- Make your bed
- Enjoy your morning shower
- Eat a full healthy breakfast
- Answer important emails
- Check the weather
- Pack a tasty and nutritious lunch
- Double check you have everything and are not forgetting essential items
- Take your time and enjoy your cup of coffee or tea, or treat yourself to a cup from your favorite coffee shop
- Get to work on time
- Enjoy not being stressed and rushed
Start your day off right and don’t hit that snooze button. Have the peace of mind that you have everything accomplished in the morning so you can focus on the tasks of the day.
It’s 6 am and you are startled awake out of a deep sleep by a horrific beeping noise. You groggily open your eyes and try to find the source of that annoying noise. Then your brain catches up and you realize it is your alarm clock.
Vast majorities of people use alarm clocks almost daily. They are hard to live without, as they ensure that we wake up early for work, school or other functions. But are alarm clocks really helpful?
The answer is YES! Natural light is better to wake up to than an alarm clock.
According to research by the National Institute of Industrial Health in Japan, although using an alarm clock maybe the most popular choice, waking up to a jolting noise can be bad for your heart. Waking up abruptly can cause higher blood pressure and heart rate. Besides increasing your blood pressure, an alarm can also increase stress levels by getting your adrenaline rushing.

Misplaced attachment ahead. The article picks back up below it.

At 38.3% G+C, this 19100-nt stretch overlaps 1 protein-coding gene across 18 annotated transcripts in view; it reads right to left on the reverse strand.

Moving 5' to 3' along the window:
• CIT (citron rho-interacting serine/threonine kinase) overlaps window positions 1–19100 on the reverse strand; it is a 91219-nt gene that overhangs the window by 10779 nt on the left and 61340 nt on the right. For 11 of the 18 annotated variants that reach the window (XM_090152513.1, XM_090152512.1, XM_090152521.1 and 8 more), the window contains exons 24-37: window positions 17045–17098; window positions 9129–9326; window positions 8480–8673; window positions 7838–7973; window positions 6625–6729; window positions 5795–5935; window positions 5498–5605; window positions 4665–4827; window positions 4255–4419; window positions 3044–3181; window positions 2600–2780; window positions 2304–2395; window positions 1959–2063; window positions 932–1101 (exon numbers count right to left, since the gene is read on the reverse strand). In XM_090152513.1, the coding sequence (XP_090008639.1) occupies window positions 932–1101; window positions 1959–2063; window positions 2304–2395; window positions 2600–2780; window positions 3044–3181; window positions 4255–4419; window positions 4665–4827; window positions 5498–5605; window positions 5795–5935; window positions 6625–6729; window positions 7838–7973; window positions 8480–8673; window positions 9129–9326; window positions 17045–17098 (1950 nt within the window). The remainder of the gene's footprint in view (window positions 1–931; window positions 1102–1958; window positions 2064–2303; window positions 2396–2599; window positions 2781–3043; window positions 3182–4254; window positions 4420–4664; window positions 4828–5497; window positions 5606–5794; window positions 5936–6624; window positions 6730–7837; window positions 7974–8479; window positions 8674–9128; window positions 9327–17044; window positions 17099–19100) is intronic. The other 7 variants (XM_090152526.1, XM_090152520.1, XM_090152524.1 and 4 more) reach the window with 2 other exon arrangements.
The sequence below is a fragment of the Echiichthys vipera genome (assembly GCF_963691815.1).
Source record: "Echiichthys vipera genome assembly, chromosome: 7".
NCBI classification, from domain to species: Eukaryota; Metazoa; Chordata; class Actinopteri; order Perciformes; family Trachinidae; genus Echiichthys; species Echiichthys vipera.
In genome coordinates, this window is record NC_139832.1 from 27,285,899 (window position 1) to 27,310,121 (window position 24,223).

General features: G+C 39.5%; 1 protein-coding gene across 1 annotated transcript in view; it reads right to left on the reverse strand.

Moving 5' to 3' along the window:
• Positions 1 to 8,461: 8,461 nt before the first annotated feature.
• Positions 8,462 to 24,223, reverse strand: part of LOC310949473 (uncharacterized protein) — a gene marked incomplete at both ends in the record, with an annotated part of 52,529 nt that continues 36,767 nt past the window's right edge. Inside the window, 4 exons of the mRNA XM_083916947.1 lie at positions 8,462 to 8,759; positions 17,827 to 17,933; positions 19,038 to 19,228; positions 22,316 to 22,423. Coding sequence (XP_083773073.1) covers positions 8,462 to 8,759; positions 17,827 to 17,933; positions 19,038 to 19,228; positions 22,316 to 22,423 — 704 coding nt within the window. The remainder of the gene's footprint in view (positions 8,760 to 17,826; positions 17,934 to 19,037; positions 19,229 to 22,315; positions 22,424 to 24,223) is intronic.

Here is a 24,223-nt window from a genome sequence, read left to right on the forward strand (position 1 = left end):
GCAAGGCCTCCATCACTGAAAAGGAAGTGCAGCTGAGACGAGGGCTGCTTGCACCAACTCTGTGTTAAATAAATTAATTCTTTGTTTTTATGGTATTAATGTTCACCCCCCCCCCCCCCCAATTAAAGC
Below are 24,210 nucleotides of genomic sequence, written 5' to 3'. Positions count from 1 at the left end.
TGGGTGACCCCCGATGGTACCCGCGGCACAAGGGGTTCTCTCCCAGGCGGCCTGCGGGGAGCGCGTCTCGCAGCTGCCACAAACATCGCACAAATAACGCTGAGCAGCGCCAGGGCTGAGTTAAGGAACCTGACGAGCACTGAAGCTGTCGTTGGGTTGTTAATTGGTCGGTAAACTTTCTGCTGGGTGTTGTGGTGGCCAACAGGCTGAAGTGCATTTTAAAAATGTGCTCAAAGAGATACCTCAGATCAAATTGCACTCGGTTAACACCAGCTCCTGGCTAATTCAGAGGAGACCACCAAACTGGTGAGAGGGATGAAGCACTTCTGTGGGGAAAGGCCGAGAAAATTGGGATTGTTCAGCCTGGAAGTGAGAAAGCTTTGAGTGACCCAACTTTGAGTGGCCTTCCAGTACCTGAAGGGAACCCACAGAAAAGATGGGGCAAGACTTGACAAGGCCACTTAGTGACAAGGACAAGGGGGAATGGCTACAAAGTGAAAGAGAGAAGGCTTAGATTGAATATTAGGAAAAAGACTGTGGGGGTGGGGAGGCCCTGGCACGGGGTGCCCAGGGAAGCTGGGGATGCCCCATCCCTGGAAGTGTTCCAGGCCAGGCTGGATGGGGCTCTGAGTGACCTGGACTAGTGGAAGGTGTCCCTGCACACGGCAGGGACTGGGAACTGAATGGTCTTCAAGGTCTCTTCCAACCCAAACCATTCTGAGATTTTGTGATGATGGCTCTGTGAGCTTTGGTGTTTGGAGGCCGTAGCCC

There is another option for waking up to the shrilling of an alarm clock: letting your body wake naturally to light.
Here are a few simple tips to try:
- Crack your blinds/curtains so natural light can enter your room.
- Position your bed so the sun strikes it at an appropriate time of day.
- Try to wake up at the same time every day, including weekends, so your body can become accustomed to a new sleep schedule.
- If you need to wake up before the sun rises, try using a timer for your bedroom lights.
Try implementing these tips into your routine for a better and healthier start to the day!
We dedicate about a third of our lives to sleeping but why? This informative video from it’s OKAY to be SMART discusses the many reasons why we need to sleep, as well as the processes our bodies undergo while snoozing.